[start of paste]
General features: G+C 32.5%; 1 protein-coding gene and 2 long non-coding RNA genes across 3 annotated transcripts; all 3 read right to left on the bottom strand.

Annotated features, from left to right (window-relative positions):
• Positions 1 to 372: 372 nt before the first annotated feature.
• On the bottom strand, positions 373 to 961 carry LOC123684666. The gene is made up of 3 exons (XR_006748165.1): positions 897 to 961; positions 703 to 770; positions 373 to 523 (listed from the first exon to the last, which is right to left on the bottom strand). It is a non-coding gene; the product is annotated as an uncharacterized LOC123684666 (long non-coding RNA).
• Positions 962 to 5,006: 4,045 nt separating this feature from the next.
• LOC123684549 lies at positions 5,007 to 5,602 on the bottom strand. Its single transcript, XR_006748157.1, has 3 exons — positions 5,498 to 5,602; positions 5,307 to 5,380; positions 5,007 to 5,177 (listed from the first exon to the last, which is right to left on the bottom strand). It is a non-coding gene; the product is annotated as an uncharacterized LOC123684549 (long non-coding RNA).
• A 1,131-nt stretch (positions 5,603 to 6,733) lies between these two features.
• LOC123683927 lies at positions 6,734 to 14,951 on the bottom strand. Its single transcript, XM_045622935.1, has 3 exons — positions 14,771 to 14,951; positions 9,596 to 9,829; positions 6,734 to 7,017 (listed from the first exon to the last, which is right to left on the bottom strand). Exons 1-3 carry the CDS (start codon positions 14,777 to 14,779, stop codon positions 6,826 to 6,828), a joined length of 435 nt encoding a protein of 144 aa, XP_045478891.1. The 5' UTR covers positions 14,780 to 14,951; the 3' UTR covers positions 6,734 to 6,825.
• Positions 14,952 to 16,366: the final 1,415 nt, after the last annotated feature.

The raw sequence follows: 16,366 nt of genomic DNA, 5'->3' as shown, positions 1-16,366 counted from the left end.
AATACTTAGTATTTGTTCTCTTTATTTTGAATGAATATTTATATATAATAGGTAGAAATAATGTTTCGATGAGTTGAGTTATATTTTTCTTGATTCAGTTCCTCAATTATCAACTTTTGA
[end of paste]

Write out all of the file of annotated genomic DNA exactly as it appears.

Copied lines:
General features: G+C 32.5%; 1 protein-coding gene and 2 long non-coding RNA genes across 3 annotated transcripts; all 3 read right to left on the bottom strand.

Annotated features, from left to right (window-relative positions):
• Positions 1 to 372: 372 nt before the first annotated feature.
• On the bottom strand, positions 373 to 961 carry LOC123684666. The gene is made up of 3 exons (XR_006748165.1): positions 897 to 961; positions 703 to 770; positions 373 to 523 (listed from the first exon to the last, which is right to left on the bottom strand). It is a non-coding gene; the product is annotated as an uncharacterized LOC123684666 (long non-coding RNA).
• Positions 962 to 5,006: 4,045 nt separating this feature from the next.
• LOC123684549 lies at positions 5,007 to 5,602 on the bottom strand. Its single transcript, XR_006748157.1, has 3 exons — positions 5,498 to 5,602; positions 5,307 to 5,380; positions 5,007 to 5,177 (listed from the first exon to the last, which is right to left on the bottom strand). It is a non-coding gene; the product is annotated as an uncharacterized LOC123684549 (long non-coding RNA).
• A 1,131-nt stretch (positions 5,603 to 6,733) lies between these two features.
• LOC123683927 lies at positions 6,734 to 14,951 on the bottom strand. Its single transcript, XM_045622935.1, has 3 exons — positions 14,771 to 14,951; positions 9,596 to 9,829; positions 6,734 to 7,017 (listed from the first exon to the last, which is right to left on the bottom strand). Exons 1-3 carry the CDS (start codon positions 14,777 to 14,779, stop codon positions 6,826 to 6,828), a joined length of 435 nt encoding a protein of 144 aa, XP_045478891.1. The 5' UTR covers positions 14,780 to 14,951; the 3' UTR covers positions 6,734 to 6,825.
• Positions 14,952 to 16,366: the final 1,415 nt, after the last annotated feature.

The raw sequence follows: 16,366 nt of genomic DNA, 5'->3' as shown, positions 1-16,366 counted from the left end.
AATACTTAGTATTTGTTCTCTTTATTTTGAATGAATATTTATATATAATAGGTAGAAATAATGTTTCGATGAGTTGAGTTATATTTTTCTTGATTCAGTTCCTCAATTATCAACTTTTGA